Conclusion

Centralization of low incidence conditions such as oesophageal perforation to high‐volume cancer centres provides a greater level of expertise and ultimately reduces mortality.

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2 Comments

Peter Coe

8 months ago

This paper aimed to determine whether outcomes from emergency benign upper gastro-intestinal (GI) conditions are improved in high-volume oesophago-gastric (OG) cancer centres. The authors found that admission to a ‘high-volume centre’ was associated with lower mortality for oesophageal perforation (OP) but not for para-oesophageal hernia (POH) or perforated peptic ulcer (PPU). They propose that this is due to insufficient centralisation of management of POH but that for PPU the lack of a volume-outcome relationship argues against the need for centralisation. We agree that OP should be managed by tertiary centres but posit that the lack of improvement in outcome for POH and PPU is related to unmeasured confounders.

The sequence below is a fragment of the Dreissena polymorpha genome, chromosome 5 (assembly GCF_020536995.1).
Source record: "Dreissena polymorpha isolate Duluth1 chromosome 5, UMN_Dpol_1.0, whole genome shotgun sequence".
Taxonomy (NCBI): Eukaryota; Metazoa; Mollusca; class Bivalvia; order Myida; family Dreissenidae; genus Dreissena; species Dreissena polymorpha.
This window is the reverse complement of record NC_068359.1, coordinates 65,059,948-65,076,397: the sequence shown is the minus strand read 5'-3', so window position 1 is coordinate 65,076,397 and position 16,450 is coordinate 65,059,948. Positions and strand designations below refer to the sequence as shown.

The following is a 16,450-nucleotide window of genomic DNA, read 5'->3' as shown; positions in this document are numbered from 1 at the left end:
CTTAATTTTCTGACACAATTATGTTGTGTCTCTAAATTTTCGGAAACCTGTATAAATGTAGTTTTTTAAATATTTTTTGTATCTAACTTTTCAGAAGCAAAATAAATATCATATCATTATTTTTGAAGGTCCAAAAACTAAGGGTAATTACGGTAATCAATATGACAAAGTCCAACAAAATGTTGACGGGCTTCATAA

Separation based on cancer resection volume may not split units into those with specialist upper GI experience and those without. A key factor for improved outcome is a laparoscopic approach (1). Yet in the UK only 15% of gastrectomies and 39% of oesophagectomies for cancer are performed in this manner (2). Comparatively, high-volume advanced benign units have the expertise to perform these cases laparoscopically. In addition, defining ‘high-volume’ centres as those performing over 20 OG cancer resection per-year is not in keeping with UK guideline minimum resection volume meaning some may be unable to provide consistent specialist input into emergency care (3).